Scalise Touts Tax Cuts During Blessey Visit

January 15, 2018

House Majority Whip Steve Scalise (R-La.) was in the New Orleans region earlier this month touring companies that are celebrating the positive impacts from the Tax Cut and Jobs Act, the tax overhaul bill President Donald Trump signed into law December 22, 2017.

Some highlights of the bill, which was first introduced on November 2, 2017, and takes effect this year, include a reduction in tax rates for both individuals and businesses, a doubling of the standard deduction, the creation of a new family credit, an immediate reduction and eventual elimination of the estate tax, a reduction in the small business tax rate from 40 percent to 25 percent, and the repeal of the alternative minimum tax.

Already, some national companies are passing on a portion of their anticipated windfalls to employees. AT&T was the first company to announce they were giving $1,000 bonuses to employees as a direct response to the tax bill, and Southwest Airlines, American Airlines and Comcast soon followed suit.

But Scalise’s January 4 business tour highlighted the fact that the tax bill is also having positive impacts on local, family-run businesses. In and around Louisiana’s first congressional district, Scalise visited the Elmwood headquarters of Blessey Marine Services Inc., which operates more than 80 towboats on the inland waterways and has some 751 employees; and Gnarly Barley Brewing in Hammond. Blessey Marine was started in the mid-1970s in Chairman and CEO Walter Blessey’s garage, while Gnarly Barley began in 2011 in founders Zac and Cari Caramonta’s garage.

“The good news is we’re hearing a lot of local businesses that have benefitted, and not just the businesses themselves, but their employees are seeing direct benefits too,” Scalise said. “One of those businesses is Blessey Marine, which for so long has been a leader in the maritime industry nationally but headquartered right here in Elmwood. It’s a great success story that’s homegrown and locally owned. I’m really proud to call them friends.”

Blessey Marine President Clark Todd said the past few years have been lean ones for Blessey as the company struggled against low oil prices and instability in the industry.

“Over the last few years, we have cut back on spending at all budget areas due to the uncertainty of the economic time we are in,” Todd said. “President Trump’s election immediately invigorated life back into our economy, and his new tax plan has given us confidence that our industry will once again flourish in the years to come.”

Todd said the new tax bill has had two immediate and direct impacts on Blessey employees. First, the company is granting cost-of-living raises. Todd said regular cost-of-living raises had been sidelined the past two years due to the sluggish economy. In addition, the company is offering bonuses to all shoreside and office-based employees.

“All of this [is] because of the confidence we have in President Trump, Whip Scalise and their colleagues in Washington, D.C.,” Todd said.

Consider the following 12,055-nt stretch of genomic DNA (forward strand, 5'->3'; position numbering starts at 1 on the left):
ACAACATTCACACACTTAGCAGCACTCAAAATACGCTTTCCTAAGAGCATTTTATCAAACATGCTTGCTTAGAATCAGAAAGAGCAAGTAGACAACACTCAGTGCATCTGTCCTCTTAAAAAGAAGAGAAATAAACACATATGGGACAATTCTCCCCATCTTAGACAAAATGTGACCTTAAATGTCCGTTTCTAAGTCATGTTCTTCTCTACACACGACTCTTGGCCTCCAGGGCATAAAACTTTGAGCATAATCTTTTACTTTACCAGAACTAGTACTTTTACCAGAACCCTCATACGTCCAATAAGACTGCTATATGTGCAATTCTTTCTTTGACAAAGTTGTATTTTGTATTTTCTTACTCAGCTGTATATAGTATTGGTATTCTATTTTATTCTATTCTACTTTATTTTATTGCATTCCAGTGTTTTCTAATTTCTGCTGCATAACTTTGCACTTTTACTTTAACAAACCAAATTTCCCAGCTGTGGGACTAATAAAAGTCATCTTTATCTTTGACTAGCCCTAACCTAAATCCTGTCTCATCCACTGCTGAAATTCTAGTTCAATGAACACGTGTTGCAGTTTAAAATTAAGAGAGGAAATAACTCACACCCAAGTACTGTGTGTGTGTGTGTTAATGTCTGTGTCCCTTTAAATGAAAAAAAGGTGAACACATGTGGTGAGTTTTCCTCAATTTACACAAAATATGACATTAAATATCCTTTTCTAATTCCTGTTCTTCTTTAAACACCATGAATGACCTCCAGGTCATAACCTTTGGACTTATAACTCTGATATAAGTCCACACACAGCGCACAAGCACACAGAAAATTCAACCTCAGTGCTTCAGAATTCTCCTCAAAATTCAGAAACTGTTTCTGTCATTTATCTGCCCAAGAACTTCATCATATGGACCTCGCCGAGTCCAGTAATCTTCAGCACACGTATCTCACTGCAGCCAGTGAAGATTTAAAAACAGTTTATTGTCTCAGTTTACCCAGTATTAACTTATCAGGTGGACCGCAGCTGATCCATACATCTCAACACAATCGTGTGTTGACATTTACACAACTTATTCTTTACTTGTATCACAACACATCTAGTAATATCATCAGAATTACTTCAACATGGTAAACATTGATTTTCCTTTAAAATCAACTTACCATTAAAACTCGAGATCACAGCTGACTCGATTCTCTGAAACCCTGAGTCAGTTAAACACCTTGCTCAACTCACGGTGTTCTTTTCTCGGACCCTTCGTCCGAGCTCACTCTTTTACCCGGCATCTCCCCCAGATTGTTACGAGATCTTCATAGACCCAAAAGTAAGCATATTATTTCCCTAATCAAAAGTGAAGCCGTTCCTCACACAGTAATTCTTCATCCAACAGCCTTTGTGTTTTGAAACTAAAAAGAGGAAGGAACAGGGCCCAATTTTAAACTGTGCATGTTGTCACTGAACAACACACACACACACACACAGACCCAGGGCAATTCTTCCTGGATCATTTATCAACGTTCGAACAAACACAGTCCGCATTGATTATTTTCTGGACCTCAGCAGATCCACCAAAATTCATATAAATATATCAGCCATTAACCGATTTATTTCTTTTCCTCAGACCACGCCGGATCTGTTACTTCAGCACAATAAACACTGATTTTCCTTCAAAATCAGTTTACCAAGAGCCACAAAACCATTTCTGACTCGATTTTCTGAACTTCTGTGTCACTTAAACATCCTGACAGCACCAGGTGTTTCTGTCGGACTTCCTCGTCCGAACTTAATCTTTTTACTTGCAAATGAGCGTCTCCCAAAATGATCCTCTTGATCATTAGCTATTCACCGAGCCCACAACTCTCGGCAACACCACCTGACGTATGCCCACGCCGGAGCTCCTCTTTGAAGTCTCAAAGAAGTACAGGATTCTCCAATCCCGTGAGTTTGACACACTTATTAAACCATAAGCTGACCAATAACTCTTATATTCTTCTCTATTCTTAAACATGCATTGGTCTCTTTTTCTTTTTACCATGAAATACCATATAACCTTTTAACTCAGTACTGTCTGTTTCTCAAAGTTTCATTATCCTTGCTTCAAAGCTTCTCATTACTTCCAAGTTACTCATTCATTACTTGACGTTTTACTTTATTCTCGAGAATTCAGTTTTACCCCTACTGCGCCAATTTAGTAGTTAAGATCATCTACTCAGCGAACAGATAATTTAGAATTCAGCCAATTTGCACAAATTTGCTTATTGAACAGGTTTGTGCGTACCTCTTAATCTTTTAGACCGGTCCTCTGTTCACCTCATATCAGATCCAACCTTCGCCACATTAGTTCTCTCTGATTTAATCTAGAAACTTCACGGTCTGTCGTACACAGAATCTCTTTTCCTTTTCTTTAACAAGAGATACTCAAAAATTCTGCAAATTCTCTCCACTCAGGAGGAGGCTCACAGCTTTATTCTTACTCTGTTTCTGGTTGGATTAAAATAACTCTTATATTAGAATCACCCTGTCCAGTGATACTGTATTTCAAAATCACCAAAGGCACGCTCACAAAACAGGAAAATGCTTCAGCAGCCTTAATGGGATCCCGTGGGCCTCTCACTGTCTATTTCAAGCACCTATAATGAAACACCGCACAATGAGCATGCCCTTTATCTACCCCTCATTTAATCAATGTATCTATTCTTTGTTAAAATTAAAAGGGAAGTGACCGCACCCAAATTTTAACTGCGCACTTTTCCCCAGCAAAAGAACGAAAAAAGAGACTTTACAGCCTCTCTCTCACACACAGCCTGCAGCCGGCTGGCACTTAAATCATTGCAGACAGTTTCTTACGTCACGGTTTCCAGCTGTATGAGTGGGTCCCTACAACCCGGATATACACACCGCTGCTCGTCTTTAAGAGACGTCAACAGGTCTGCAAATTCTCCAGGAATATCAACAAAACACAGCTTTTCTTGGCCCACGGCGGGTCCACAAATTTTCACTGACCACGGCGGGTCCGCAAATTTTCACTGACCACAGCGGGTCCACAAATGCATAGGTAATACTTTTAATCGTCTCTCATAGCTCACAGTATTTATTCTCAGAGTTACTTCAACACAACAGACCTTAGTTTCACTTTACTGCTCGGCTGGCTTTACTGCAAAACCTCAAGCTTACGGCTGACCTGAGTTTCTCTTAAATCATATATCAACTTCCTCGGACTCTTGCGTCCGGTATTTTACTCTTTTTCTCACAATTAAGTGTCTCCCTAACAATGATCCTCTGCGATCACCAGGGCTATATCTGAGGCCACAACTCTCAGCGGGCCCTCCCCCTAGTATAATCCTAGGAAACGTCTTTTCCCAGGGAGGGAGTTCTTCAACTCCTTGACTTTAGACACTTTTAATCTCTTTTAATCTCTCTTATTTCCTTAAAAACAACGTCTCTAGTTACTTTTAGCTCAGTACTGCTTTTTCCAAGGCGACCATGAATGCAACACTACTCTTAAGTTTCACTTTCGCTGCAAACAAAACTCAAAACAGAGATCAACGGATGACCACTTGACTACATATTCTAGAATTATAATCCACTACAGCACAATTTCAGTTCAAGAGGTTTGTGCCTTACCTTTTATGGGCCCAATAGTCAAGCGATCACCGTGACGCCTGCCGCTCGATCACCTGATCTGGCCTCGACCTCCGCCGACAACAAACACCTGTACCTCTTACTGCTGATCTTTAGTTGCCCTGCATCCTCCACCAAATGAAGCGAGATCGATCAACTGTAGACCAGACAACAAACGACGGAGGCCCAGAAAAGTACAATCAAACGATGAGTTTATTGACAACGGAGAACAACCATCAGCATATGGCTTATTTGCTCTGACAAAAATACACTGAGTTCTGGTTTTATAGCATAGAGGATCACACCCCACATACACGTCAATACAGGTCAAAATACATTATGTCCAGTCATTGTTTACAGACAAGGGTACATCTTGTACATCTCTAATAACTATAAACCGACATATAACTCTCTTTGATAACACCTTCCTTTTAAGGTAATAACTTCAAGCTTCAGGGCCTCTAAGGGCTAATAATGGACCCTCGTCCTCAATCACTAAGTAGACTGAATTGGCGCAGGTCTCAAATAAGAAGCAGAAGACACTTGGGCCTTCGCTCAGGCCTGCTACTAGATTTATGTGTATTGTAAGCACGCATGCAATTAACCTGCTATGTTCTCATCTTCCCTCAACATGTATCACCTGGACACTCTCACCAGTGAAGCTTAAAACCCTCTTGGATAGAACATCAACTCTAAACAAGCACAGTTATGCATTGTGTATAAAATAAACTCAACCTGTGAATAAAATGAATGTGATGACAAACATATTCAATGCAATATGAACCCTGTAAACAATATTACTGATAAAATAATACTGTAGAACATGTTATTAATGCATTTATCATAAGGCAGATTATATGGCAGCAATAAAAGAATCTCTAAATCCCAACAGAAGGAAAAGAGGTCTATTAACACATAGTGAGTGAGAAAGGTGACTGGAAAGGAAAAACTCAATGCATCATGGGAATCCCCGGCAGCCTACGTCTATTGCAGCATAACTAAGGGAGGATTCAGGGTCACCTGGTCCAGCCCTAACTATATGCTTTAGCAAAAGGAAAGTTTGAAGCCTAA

Those bonuses and raises, Todd said, will also allow more employees to directly invest in the company itself, an investment opportunity Blessey has long extended to employees.

“With the new tax plan, more Blessey employees will have the additional cash needed to invest in our company, securing their own financial wellness and having a clearer path to future financial security,” he said. “That’s what it’s all about.”

Both Todd and Scalise said, now that Congress has passed the tax bill, attention will turn to President Trump’s long-awaited, much-discussed infrastructure plan, which the president himself has said will include waterway projects.

Scalise said, in addition to physical structures, he’d like to see organizational structures tackled in an infrastructure bill.

“Any plan that moves through, I would like to see us push for the kind of reforms we need at the Corps of Engineers, because over the years, we’ve seen cost overruns; we’ve seen a lot of money spent on projects that, frankly, should happen quicker and cheaper,” Scalise said. “It’s not just about putting money into building out infrastructure—and the Corps ought to be part of that—but the Corps needs reform so the money we send to them is spent properly and more efficiently.”

Scalise said he hopes the tax bill will lift the economy well past the more recent quarterly growth rates of “around 1.8 or 1.9 percent” and into the 3 percent to 5 percent range. If the nation’s economy can achieve that, Scalise said the impacts will be significant.

“If you hover in the 3s, you can get to a balanced federal budget relatively quickly, if you control spending at the federal level, which we’re going to do,” Scalise said. “But you need economic growth, and we’re getting it, and it’s one of the reasons we passed this bill.”

And while Blessey Marine will pass tax savings on to employees through cost-of-living raises and bonuses, Scalise said Gnarly Barley will focus on services the company thus far has not been able to offer employees.

“Because of the tax cut bill, they’ll be able to provide health care benefits,” Scalise said. “They’re going to start a 401k program, and they’re going to hire more people.”